With the new guidelines loans have been taking longer to get done. It is not uncommon for a buyers loan approval to take longer than 17 days. Has the buyers appraisal been done? Or are you still waiting on that? If it's been 17 days and no appraisal this could mean that the buyer is having a hard time getting approved. Typically the lenders won't order appraisal until buyer has been approved. Without knowing all the specifics of your transaction I can't really give any advice on what to do or not do. But I can say a lot of escrows are taking longer to close then normal . 45-60 days. Best of luck.
1 vote Thank Flag Link Fri Feb 7, 2014
I hate to say it...the first issue is that the listing agent changed his focus from being a listing agent and representing you exclusively, when he agreed to work for the buyer.

It is true that loan contingencies aren't met until the file clears underwriting. It's kind of late to be changing agents but you went off course when he represented the buyer.

Best of luck to you.
1 vote Thank Flag Link Fri Feb 7, 2014
Dual agency should be a crime. It's impossible to act in interest for the buyer and seller evenly. The agent wants that commission check and is only working in the best interest of that objective when working dual agency.

Whether you're the buyer or seller in this situation you have to play hard ball as if you're basically representing yourself. Or you will get played if you are deemed a softy.

No matter what you agent recommends if you don't feel right about it don't do it or ask more questions first.
0 votes Thank Flag Link Sun May 11, 2014

Since your agent is acting in a dual agent role it is hard for him/her to play hard ball with the buyer, as the buyer is also their client.

If you are not happy with what they are trying to do, have the agent execute a notice for buyer to perform regarding removing the loan contingency.

Does the buyer have the additional documents required on hand and ready to be delivered to the lender?

Based on the info you have provided, you have two choices: 1 grant the buyer the extra two weeks 2. Cancel the escrow and start all over with a new buyer.

I wish you the best!
Kawain Payne, Realtor/Notary
0 votes Thank Flag Link Mon Mar 3, 2014
Sounds like they don't actually have financing. As the seller you can request that the buyer get pre-approved by a lender of your choice. I would be more than happy to do that for you.

Alex Greer
Loan Officer
NMLS #1056079

0 votes Thank Flag Link Sun Feb 9, 2014
Firstly, therein lies one issue with dual agency as he/she cannot equally protect both parties interest 100%. The buyer should have been pre-approved with or w/o Dodd-Frank new law, lenders are still performing with the 21-day guarantees.

They should remove the contingency since that is in the contract. I may also give a 10-day extension (more than enough time) with an incentive or cost and want to know the exact reasons u/w is holding up the deal. Getting back tax documents could be the delay but you are entitled to know the buyer will perform. Otherwise accept the strongest back-up offers (being that the property is in Encino) and/or make it a condition the buyer apply with a lender you know.

Well I hope this helps you! If you have any further questions or if you would like a loan, feel free to contact me!

Good Luck!

Will Cook
Sr. Mortgage Consultant
NMLS # 1048392
Phone: 949.205.7635
0 votes Thank Flag Link Sat Feb 8, 2014

You should decide how much longer you would want to extend the buyer's loan contingency period. If you'd like, you can try speaking with the buyer's lender and getting an explanation from them if you feel that you are not getting enough information from the Realtor. It is not unusual for the loan contingency to go passed 17 days-- however, 2 weeks seems like a long extension on that contingency. You do not have to give the buyer an extension for 2 weeks (less time is a possibility).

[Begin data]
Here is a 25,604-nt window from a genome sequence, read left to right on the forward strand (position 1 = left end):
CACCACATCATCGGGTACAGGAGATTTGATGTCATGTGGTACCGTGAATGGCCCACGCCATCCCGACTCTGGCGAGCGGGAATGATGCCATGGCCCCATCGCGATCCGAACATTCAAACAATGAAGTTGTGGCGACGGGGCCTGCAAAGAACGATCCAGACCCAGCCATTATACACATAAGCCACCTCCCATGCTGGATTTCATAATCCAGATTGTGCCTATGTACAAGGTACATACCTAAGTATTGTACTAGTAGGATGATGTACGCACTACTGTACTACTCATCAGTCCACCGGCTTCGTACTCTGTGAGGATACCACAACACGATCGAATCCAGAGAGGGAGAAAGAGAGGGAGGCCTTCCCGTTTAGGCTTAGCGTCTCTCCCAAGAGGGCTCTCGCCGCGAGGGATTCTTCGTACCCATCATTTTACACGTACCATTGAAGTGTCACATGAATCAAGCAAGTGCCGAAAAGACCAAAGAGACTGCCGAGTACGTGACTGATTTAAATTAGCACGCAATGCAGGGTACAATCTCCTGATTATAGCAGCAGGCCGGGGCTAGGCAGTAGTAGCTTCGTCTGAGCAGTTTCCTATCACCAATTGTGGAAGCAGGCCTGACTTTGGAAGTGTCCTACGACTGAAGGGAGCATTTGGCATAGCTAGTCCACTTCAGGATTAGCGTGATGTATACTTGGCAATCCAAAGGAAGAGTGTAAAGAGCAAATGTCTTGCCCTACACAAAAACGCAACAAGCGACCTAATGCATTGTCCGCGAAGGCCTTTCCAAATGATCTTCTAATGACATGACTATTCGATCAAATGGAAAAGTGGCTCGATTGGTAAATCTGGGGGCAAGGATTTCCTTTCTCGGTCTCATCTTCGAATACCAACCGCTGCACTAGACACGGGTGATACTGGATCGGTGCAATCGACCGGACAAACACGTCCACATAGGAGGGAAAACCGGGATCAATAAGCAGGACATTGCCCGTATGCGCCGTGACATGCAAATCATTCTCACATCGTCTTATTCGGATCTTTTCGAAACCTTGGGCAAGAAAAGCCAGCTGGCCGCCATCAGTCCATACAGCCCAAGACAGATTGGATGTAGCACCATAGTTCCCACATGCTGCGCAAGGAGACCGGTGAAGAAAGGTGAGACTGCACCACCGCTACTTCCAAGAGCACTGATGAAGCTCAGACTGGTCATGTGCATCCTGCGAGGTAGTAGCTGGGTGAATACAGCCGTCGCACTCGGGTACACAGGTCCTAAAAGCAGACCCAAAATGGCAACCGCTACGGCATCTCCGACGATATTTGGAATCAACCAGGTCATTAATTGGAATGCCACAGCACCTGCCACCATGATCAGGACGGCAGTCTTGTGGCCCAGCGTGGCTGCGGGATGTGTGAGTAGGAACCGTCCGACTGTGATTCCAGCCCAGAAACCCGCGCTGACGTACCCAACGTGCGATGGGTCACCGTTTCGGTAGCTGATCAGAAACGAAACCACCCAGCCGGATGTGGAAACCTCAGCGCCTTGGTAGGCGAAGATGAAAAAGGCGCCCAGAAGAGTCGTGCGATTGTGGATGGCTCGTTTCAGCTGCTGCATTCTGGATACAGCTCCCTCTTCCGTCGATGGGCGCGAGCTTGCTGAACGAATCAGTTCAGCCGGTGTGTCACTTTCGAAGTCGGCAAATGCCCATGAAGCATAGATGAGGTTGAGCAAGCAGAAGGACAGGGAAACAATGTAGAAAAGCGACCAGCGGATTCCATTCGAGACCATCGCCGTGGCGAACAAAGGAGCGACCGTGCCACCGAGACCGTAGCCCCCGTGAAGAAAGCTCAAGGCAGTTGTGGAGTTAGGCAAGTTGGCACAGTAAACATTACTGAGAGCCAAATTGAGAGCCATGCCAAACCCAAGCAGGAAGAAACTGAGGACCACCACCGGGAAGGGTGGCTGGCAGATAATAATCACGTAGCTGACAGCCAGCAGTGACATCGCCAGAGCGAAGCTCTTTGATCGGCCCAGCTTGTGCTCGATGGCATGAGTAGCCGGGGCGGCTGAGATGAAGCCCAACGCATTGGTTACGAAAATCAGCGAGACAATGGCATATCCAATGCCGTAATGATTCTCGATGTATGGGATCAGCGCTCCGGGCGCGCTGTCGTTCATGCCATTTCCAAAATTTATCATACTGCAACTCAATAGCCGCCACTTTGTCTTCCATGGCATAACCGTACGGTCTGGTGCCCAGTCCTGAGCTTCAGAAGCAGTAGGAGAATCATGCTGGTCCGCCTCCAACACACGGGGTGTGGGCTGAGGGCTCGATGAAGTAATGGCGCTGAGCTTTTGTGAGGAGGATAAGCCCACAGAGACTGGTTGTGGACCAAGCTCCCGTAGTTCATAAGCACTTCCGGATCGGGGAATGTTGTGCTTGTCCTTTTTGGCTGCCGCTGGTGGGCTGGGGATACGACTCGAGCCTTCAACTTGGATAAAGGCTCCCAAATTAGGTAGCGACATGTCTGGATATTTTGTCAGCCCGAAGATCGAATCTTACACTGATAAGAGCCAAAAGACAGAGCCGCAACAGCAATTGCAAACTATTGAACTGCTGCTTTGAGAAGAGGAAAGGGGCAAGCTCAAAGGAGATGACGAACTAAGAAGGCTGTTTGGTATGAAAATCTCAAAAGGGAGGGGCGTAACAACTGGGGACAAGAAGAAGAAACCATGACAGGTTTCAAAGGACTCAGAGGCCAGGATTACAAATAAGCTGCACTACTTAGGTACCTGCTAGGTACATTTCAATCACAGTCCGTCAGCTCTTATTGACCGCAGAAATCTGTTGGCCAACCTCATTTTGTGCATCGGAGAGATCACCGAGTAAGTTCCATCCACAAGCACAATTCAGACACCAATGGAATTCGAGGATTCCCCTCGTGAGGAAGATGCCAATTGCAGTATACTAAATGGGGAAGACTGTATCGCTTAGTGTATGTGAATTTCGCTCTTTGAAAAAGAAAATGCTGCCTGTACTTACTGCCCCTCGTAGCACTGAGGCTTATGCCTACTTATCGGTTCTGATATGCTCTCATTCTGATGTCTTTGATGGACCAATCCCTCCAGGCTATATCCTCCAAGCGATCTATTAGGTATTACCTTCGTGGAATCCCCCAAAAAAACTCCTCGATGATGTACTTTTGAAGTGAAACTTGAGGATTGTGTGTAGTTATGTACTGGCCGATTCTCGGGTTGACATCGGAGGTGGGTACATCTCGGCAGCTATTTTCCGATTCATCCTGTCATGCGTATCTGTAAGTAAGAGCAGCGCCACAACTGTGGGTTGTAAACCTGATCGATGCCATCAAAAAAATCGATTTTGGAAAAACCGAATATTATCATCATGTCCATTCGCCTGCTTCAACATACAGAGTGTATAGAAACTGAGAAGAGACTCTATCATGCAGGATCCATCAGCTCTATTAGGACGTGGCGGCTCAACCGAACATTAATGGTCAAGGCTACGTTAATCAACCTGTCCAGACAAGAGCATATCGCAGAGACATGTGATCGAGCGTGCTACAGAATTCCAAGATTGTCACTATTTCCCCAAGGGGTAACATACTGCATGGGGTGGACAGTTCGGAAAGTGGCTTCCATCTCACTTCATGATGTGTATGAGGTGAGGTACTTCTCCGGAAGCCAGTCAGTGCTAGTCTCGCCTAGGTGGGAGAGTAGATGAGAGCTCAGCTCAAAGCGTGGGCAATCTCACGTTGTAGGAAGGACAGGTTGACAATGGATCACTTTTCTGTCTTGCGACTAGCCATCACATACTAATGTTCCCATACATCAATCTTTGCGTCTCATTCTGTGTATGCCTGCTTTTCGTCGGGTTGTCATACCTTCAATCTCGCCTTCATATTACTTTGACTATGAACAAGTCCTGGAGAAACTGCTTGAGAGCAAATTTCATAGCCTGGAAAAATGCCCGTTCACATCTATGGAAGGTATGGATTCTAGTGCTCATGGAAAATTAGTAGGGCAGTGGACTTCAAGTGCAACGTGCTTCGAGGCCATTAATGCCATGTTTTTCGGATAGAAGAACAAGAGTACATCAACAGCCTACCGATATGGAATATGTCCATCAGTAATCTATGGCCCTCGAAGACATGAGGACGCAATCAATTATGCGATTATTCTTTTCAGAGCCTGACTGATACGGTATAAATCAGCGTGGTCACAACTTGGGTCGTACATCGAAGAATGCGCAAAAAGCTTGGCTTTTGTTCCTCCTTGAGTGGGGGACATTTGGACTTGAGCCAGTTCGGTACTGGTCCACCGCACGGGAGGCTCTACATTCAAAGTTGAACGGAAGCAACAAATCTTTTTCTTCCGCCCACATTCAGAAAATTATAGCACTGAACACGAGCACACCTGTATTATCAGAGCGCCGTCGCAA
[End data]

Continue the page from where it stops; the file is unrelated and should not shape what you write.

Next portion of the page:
Good luck,
Sara Mehrpouyan
Rodeo Realty
Direct phone 818-903-2040
Bre License #01712757
Email: smehr818@gmail.com

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0 votes Thank Flag Link Sat Feb 8, 2014
Unlike one of the answers below, it is possible for any Realtor to be a dual agent & still represent 'the transaction' and be fair & abide by the language of the contract in fairness to all parties involved.

Look at page 2 of your purchase contract; Is the box at the upper portion of the page checked off so that it is basically stating "buyer has until their loan is "Funded" to remove their loan contingency? If it is checked, they potentially CAN HAVE until 'past' the 17 days to remove a loan contingency. Having this box checked is basically stating that the buyer will have until about 48hrs before the day you close, to back out & recoup all of their deposit, without penalty, should their loan not close.

**If that box is not checked, then, regardless of their lender or loan underwriter issuing a letter or stating that the buyer "is approved", after 17 days that lender should be able to feel confident enough that the buyer's loan WILL ultimately be approved, so the buyer would have enough confidence in their ability to 100% secure financing & close on the house, that they Would remove their loan contingency.

*****Everything can be nice & happy until it blows up in your face & there should be an understanding at the 17 day marker, how much Good Faith Deposit might be in jeopardy should the buyer Not be able to close after this 17 day period.

Keep in mind too, that should your escrow not close, if that box on pg. 2 is Not checked & now it's day 30 & the buyer has not removed their loan contingency & you are not closed. Escrow is a 3rd party & CANNOT release Good Faith Monies back to the buyer unilaterally. They must have your signature as well to release those funds.

That's when you might put your foot down & say to the buyer "You're not getting squat, until we come to an agreement on how much of your Good Faith Deposit I'm going to keep!"

If you'd like to discuss this further, please shoot me an email directly or give me a call, I don't look back on this same Trulia posting for Answers after mine, or Replies from you beneath my answer.

Emily S. Knell
562-430-3053 c
Realtor Since--- 1996
Realty ONE Group
BRE# 01211967
0 votes Thank Flag Link Sat Feb 8, 2014
Many times buyer's getting loans will actually ask that the loan contingency stay in place until it is funded (which they should have asked for when they submitted their offer) and different lenders can work faster than others. Before you give the buyer more time you may want them to cross qualify with a lender you trust. You can also ask for them to release all or a portion of their earnest money deposit in exchange for the extra time, if they are confident about getting the loan that won't be a huge issue to them and if the deal does go off track you will have something to show for it. If they don't accept your terms, I would suggest you give them a Notice to Perform & place the property back Active (subject to cancellation).
0 votes Thank Flag Link Sat Feb 8, 2014